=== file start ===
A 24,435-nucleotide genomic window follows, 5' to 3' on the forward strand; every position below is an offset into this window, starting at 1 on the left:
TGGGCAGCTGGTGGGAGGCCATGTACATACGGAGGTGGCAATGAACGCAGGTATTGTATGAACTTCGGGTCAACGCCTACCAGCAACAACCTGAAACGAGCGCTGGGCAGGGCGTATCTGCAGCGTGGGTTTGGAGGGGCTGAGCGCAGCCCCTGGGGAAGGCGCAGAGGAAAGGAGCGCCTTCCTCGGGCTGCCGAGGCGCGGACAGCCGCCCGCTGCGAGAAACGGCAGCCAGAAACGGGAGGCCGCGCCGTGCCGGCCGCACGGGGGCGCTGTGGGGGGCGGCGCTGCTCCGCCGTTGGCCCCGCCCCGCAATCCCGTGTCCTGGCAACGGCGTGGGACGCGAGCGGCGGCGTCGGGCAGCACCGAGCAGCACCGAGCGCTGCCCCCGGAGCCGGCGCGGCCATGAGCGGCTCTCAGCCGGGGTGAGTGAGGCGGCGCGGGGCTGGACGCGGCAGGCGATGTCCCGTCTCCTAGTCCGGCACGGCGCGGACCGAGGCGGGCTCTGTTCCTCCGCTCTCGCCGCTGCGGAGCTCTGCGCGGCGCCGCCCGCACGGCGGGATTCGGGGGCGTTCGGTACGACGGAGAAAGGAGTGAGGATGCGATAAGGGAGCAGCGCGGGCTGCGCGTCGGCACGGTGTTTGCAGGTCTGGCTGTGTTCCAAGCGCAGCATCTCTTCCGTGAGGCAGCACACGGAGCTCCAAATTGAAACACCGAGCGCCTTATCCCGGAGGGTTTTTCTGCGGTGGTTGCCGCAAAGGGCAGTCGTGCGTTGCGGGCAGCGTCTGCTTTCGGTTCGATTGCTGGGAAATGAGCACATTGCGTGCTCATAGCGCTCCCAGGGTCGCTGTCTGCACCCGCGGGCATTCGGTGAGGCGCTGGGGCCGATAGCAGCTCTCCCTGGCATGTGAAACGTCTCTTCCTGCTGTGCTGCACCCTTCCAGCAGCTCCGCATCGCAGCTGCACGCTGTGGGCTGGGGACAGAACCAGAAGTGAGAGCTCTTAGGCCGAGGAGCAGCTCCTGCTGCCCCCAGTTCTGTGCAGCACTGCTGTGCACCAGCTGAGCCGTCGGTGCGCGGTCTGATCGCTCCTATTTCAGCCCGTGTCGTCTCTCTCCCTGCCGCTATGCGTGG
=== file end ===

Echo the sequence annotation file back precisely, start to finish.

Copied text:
A 24,435-nucleotide genomic window follows, 5' to 3' on the forward strand; every position below is an offset into this window, starting at 1 on the left:
TGGGCAGCTGGTGGGAGGCCATGTACATACGGAGGTGGCAATGAACGCAGGTATTGTATGAACTTCGGGTCAACGCCTACCAGCAACAACCTGAAACGAGCGCTGGGCAGGGCGTATCTGCAGCGTGGGTTTGGAGGGGCTGAGCGCAGCCCCTGGGGAAGGCGCAGAGGAAAGGAGCGCCTTCCTCGGGCTGCCGAGGCGCGGACAGCCGCCCGCTGCGAGAAACGGCAGCCAGAAACGGGAGGCCGCGCCGTGCCGGCCGCACGGGGGCGCTGTGGGGGGCGGCGCTGCTCCGCCGTTGGCCCCGCCCCGCAATCCCGTGTCCTGGCAACGGCGTGGGACGCGAGCGGCGGCGTCGGGCAGCACCGAGCAGCACCGAGCGCTGCCCCCGGAGCCGGCGCGGCCATGAGCGGCTCTCAGCCGGGGTGAGTGAGGCGGCGCGGGGCTGGACGCGGCAGGCGATGTCCCGTCTCCTAGTCCGGCACGGCGCGGACCGAGGCGGGCTCTGTTCCTCCGCTCTCGCCGCTGCGGAGCTCTGCGCGGCGCCGCCCGCACGGCGGGATTCGGGGGCGTTCGGTACGACGGAGAAAGGAGTGAGGATGCGATAAGGGAGCAGCGCGGGCTGCGCGTCGGCACGGTGTTTGCAGGTCTGGCTGTGTTCCAAGCGCAGCATCTCTTCCGTGAGGCAGCACACGGAGCTCCAAATTGAAACACCGAGCGCCTTATCCCGGAGGGTTTTTCTGCGGTGGTTGCCGCAAAGGGCAGTCGTGCGTTGCGGGCAGCGTCTGCTTTCGGTTCGATTGCTGGGAAATGAGCACATTGCGTGCTCATAGCGCTCCCAGGGTCGCTGTCTGCACCCGCGGGCATTCGGTGAGGCGCTGGGGCCGATAGCAGCTCTCCCTGGCATGTGAAACGTCTCTTCCTGCTGTGCTGCACCCTTCCAGCAGCTCCGCATCGCAGCTGCACGCTGTGGGCTGGGGACAGAACCAGAAGTGAGAGCTCTTAGGCCGAGGAGCAGCTCCTGCTGCCCCCAGTTCTGTGCAGCACTGCTGTGCACCAGCTGAGCCGTCGGTGCGCGGTCTGATCGCTCCTATTTCAGCCCGTGTCGTCTCTCTCCCTGCCGCTATGCGTGG